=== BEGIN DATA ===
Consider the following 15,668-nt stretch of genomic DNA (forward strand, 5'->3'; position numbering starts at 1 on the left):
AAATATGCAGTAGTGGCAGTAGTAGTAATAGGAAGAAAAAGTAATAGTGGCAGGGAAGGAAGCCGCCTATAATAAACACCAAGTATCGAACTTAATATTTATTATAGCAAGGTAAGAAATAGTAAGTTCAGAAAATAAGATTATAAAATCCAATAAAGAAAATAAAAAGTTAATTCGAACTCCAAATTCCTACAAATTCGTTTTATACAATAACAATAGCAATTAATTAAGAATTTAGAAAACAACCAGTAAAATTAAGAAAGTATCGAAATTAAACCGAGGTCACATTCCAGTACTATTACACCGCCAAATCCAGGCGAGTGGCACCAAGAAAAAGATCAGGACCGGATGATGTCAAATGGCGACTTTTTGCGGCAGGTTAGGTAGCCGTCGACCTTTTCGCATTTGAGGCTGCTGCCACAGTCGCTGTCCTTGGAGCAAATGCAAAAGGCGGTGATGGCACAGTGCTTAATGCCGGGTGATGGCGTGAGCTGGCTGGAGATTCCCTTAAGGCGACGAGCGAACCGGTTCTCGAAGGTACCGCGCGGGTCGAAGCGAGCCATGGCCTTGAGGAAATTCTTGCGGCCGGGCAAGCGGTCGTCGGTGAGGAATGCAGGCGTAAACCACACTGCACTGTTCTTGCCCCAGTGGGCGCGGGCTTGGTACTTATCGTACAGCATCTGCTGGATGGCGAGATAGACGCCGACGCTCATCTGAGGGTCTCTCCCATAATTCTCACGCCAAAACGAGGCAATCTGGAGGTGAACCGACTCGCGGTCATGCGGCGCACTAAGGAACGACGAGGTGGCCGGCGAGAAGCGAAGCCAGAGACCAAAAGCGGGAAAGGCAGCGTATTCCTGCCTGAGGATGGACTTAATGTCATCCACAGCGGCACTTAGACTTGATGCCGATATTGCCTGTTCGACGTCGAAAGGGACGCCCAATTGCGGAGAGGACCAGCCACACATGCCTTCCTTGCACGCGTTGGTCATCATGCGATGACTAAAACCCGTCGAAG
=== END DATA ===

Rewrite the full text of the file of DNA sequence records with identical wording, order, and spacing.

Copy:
Consider the following 15,668-nt stretch of genomic DNA (forward strand, 5'->3'; position numbering starts at 1 on the left):
AAATATGCAGTAGTGGCAGTAGTAGTAATAGGAAGAAAAAGTAATAGTGGCAGGGAAGGAAGCCGCCTATAATAAACACCAAGTATCGAACTTAATATTTATTATAGCAAGGTAAGAAATAGTAAGTTCAGAAAATAAGATTATAAAATCCAATAAAGAAAATAAAAAGTTAATTCGAACTCCAAATTCCTACAAATTCGTTTTATACAATAACAATAGCAATTAATTAAGAATTTAGAAAACAACCAGTAAAATTAAGAAAGTATCGAAATTAAACCGAGGTCACATTCCAGTACTATTACACCGCCAAATCCAGGCGAGTGGCACCAAGAAAAAGATCAGGACCGGATGATGTCAAATGGCGACTTTTTGCGGCAGGTTAGGTAGCCGTCGACCTTTTCGCATTTGAGGCTGCTGCCACAGTCGCTGTCCTTGGAGCAAATGCAAAAGGCGGTGATGGCACAGTGCTTAATGCCGGGTGATGGCGTGAGCTGGCTGGAGATTCCCTTAAGGCGACGAGCGAACCGGTTCTCGAAGGTACCGCGCGGGTCGAAGCGAGCCATGGCCTTGAGGAAATTCTTGCGGCCGGGCAAGCGGTCGTCGGTGAGGAATGCAGGCGTAAACCACACTGCACTGTTCTTGCCCCAGTGGGCGCGGGCTTGGTACTTATCGTACAGCATCTGCTGGATGGCGAGATAGACGCCGACGCTCATCTGAGGGTCTCTCCCATAATTCTCACGCCAAAACGAGGCAATCTGGAGGTGAACCGACTCGCGGTCATGCGGCGCACTAAGGAACGACGAGGTGGCCGGCGAGAAGCGAAGCCAGAGACCAAAAGCGGGAAAGGCAGCGTATTCCTGCCTGAGGATGGACTTAATGTCATCCACAGCGGCACTTAGACTTGATGCCGATATTGCCTGTTCGACGTCGAAAGGGACGCCCAATTGCGGAGAGGACCAGCCACACATGCCTTCCTTGCACGCGTTGGTCATCATGCGATGACTAAAACCCGTCGAAG